How Ghana’s Nelplast Startup Uses Plastics to Pave Roads in the Country


One of the key pillars in the quest for the African economic growth is the infrastructure. However, Africa lacks high-class infrastructure. But now African citizens have decided to take the bull by its horns rather than waiting for government’s support.

It is estimated that by 2050 the number of plastics in African oceans will be more than that of fish. This is according to the World Economic Forum’s data.  A total of 8 million metric tons of plastic get deposited in the oceans annually. This destroys ecosystem and animals. Waste is becoming unbearable. Therefore, individuals have come up with new ways to manage waste.

Nelson Boateng from Ghana came up with a form of asphalt recycled from Ghana’s plastic wastes. This comes from plastic bags. This is used in paving pavements and roads. Boateng came up with the idea after the ministry after plastic bags were banned in Ghana. The move aimed at doing away with environmental pollution by plastic bags.

Boateng came up with his personal recycling machine in 2017.  He developed the machine from scrap metal, motors and electrical wires. The machine started operating after eight months. During that period it collected and recycled around 2,000 kg plastic wastes from Ashaiman areas. He used them to lay down plastic pavement blocks at no cost back where he came from. Ghana records production of 22,000 tons of plastic bags wastes each year. The country is only in a position to recycle 2% of the number. The remaining 98% is then dumped on land, therefore, polluting the environment.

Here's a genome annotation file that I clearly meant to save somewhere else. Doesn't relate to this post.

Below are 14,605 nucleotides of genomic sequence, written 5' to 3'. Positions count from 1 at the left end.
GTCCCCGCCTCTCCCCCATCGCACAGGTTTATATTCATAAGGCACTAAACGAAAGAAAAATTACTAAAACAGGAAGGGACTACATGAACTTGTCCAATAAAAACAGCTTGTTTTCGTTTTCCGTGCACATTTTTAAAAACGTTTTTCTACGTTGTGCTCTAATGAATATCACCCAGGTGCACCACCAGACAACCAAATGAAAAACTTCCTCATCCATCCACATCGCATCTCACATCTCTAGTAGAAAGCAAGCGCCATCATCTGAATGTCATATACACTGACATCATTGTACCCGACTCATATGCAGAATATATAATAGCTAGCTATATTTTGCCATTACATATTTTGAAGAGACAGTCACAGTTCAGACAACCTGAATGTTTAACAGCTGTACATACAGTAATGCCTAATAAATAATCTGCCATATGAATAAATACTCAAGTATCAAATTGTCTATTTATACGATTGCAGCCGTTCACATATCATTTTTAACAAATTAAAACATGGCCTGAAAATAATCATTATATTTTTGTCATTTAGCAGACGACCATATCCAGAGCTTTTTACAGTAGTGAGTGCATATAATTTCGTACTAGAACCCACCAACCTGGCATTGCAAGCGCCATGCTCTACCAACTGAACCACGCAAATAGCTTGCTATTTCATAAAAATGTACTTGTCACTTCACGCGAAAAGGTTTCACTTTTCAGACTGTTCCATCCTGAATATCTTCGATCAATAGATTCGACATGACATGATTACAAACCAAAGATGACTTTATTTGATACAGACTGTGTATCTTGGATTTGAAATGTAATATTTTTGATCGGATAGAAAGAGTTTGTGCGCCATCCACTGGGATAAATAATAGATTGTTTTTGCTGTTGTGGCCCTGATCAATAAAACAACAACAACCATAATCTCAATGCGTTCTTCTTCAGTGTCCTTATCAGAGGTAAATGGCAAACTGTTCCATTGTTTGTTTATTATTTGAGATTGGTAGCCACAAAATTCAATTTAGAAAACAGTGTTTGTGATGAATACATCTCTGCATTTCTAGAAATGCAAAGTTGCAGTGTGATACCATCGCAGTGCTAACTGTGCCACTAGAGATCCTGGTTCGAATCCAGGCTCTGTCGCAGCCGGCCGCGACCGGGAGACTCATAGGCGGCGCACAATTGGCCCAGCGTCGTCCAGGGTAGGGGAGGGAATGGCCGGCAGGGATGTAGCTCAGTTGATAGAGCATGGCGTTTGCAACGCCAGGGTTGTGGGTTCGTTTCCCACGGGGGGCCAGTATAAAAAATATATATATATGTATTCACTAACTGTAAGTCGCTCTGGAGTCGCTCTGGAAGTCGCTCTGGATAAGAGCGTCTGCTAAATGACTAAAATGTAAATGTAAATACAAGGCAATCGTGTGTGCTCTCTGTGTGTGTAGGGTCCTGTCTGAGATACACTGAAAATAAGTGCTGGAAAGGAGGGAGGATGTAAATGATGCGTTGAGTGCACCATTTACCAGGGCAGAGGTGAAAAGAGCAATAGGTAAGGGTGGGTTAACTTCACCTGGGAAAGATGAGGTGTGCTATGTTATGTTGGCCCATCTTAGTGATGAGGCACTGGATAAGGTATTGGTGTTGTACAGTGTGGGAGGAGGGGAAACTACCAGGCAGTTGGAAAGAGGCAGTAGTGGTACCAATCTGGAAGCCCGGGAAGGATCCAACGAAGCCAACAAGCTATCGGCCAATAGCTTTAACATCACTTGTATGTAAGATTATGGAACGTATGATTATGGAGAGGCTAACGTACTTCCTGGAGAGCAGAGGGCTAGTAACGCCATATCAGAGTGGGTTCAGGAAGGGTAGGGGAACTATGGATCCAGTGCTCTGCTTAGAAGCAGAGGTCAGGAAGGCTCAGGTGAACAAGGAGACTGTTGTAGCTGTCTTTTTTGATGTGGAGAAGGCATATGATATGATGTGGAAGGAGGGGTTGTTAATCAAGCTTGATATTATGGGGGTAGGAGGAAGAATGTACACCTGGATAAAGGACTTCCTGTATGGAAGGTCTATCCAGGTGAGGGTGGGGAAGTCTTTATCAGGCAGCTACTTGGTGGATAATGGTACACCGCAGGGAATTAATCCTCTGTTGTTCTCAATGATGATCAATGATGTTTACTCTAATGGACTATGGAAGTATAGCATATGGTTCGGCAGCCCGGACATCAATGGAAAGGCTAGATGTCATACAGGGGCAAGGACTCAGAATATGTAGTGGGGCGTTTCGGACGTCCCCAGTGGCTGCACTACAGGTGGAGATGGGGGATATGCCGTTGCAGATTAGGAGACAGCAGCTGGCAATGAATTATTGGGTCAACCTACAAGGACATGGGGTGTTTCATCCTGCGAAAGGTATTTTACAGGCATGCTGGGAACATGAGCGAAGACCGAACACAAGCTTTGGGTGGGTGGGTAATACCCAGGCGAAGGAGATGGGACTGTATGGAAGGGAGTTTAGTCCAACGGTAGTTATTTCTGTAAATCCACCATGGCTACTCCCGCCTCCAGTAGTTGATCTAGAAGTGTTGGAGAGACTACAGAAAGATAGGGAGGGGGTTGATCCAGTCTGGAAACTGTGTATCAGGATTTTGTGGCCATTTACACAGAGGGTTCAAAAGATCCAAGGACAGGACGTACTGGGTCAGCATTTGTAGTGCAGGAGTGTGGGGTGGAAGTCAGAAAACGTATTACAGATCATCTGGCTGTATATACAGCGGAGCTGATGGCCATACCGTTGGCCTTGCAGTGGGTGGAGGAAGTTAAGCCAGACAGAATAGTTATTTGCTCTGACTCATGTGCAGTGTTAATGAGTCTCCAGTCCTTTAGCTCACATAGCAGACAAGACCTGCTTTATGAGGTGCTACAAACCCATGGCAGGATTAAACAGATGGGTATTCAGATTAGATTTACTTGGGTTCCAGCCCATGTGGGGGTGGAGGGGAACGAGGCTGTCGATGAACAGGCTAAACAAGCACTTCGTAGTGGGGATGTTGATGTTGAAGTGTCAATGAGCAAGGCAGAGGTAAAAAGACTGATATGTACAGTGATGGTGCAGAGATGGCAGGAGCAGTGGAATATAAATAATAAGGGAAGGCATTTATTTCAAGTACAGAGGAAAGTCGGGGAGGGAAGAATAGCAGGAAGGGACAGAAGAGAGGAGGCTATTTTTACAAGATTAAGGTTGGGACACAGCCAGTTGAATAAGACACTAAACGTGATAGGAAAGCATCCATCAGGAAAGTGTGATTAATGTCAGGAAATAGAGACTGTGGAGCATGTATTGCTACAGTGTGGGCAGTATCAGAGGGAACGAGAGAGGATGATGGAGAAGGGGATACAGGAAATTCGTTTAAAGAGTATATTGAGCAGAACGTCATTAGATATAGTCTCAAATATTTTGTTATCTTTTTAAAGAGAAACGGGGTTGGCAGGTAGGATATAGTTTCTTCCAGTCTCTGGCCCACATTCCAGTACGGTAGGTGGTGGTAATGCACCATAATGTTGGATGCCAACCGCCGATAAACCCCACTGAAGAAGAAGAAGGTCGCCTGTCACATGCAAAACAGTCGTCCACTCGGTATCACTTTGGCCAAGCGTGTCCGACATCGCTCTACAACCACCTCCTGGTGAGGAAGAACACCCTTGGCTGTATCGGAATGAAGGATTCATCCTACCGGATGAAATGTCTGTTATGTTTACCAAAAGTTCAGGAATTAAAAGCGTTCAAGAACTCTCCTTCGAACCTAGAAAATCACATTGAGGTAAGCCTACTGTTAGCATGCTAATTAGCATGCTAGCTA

Boateng’s new asphalt comprises 40% sand and 60% plastic. This is different from the traditional asphalt that is made up of aggregate sand. Boateng believes that the pavements will be able to last the same number of years that plastic bags take before decomposing (500 years). The pavements do not rot easily and they have a longer lifespan compared to cement. Boateng is using his startup called Nelplast to pave roads throughout the country. Nelplast currently employs 230 individuals. Furthermore, the company has received support from the government.

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Written by Denis Opudo

Am an engineer who's a tech blogger, hit me up on and we base our discussion on technology in Africa and the rest of the world.
Denis the Tech guru


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  1. Might this technology be franchised in other territories?
    We have problems maintaining our roads and also mountains of plastic that might be more responsibly disposed.
    Please assist us .

    • Sure, the experts from Nelplast are willing to share this out in other nations so feel free to contact them. Let me know if you have any other question please?

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